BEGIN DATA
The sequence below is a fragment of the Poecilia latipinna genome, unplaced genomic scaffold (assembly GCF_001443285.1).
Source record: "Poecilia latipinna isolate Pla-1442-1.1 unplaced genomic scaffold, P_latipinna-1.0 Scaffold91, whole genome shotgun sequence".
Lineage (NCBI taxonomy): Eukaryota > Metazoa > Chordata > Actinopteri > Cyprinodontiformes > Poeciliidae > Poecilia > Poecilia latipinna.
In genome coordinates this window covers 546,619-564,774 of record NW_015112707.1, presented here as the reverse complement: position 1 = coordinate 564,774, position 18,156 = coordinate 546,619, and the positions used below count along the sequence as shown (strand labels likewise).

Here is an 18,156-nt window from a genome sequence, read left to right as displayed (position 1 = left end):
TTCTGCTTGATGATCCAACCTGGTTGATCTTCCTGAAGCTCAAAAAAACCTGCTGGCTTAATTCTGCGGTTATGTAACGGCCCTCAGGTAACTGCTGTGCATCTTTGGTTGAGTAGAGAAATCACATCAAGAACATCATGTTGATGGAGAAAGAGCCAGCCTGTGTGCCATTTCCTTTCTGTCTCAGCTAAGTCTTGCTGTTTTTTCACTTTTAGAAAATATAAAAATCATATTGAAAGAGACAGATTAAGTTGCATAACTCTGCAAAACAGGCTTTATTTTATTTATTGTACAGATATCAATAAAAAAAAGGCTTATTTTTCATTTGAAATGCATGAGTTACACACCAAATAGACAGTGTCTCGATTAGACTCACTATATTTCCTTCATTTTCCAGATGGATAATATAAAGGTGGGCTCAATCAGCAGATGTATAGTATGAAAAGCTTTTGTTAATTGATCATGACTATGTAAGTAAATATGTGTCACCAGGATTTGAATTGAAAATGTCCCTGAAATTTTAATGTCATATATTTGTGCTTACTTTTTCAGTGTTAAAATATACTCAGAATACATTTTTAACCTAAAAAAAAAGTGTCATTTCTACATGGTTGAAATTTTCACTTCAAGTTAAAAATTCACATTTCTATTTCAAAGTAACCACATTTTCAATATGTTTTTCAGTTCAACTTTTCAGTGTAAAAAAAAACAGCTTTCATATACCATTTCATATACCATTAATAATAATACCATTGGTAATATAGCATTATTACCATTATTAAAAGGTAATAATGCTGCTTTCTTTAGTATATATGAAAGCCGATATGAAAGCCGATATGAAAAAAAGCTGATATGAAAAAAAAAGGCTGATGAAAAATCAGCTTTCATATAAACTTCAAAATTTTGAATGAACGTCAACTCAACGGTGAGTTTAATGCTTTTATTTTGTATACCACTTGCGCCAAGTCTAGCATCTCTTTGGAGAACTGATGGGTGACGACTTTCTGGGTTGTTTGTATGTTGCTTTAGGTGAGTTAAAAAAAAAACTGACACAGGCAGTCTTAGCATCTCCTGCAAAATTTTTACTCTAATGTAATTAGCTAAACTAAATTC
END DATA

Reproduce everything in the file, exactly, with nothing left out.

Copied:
The sequence below is a fragment of the Poecilia latipinna genome, unplaced genomic scaffold (assembly GCF_001443285.1).
Source record: "Poecilia latipinna isolate Pla-1442-1.1 unplaced genomic scaffold, P_latipinna-1.0 Scaffold91, whole genome shotgun sequence".
Lineage (NCBI taxonomy): Eukaryota > Metazoa > Chordata > Actinopteri > Cyprinodontiformes > Poeciliidae > Poecilia > Poecilia latipinna.
In genome coordinates this window covers 546,619-564,774 of record NW_015112707.1, presented here as the reverse complement: position 1 = coordinate 564,774, position 18,156 = coordinate 546,619, and the positions used below count along the sequence as shown (strand labels likewise).

Here is an 18,156-nt window from a genome sequence, read left to right as displayed (position 1 = left end):
TTCTGCTTGATGATCCAACCTGGTTGATCTTCCTGAAGCTCAAAAAAACCTGCTGGCTTAATTCTGCGGTTATGTAACGGCCCTCAGGTAACTGCTGTGCATCTTTGGTTGAGTAGAGAAATCACATCAAGAACATCATGTTGATGGAGAAAGAGCCAGCCTGTGTGCCATTTCCTTTCTGTCTCAGCTAAGTCTTGCTGTTTTTTCACTTTTAGAAAATATAAAAATCATATTGAAAGAGACAGATTAAGTTGCATAACTCTGCAAAACAGGCTTTATTTTATTTATTGTACAGATATCAATAAAAAAAAGGCTTATTTTTCATTTGAAATGCATGAGTTACACACCAAATAGACAGTGTCTCGATTAGACTCACTATATTTCCTTCATTTTCCAGATGGATAATATAAAGGTGGGCTCAATCAGCAGATGTATAGTATGAAAAGCTTTTGTTAATTGATCATGACTATGTAAGTAAATATGTGTCACCAGGATTTGAATTGAAAATGTCCCTGAAATTTTAATGTCATATATTTGTGCTTACTTTTTCAGTGTTAAAATATACTCAGAATACATTTTTAACCTAAAAAAAAAGTGTCATTTCTACATGGTTGAAATTTTCACTTCAAGTTAAAAATTCACATTTCTATTTCAAAGTAACCACATTTTCAATATGTTTTTCAGTTCAACTTTTCAGTGTAAAAAAAAACAGCTTTCATATACCATTTCATATACCATTAATAATAATACCATTGGTAATATAGCATTATTACCATTATTAAAAGGTAATAATGCTGCTTTCTTTAGTATATATGAAAGCCGATATGAAAGCCGATATGAAAAAAAGCTGATATGAAAAAAAAAGGCTGATGAAAAATCAGCTTTCATATAAACTTCAAAATTTTGAATGAACGTCAACTCAACGGTGAGTTTAATGCTTTTATTTTGTATACCACTTGCGCCAAGTCTAGCATCTCTTTGGAGAACTGATGGGTGACGACTTTCTGGGTTGTTTGTATGTTGCTTTAGGTGAGTTAAAAAAAAAACTGACACAGGCAGTCTTAGCATCTCCTGCAAAATTTTTACTCTAATGTAATTAGCTAAACTAAATTC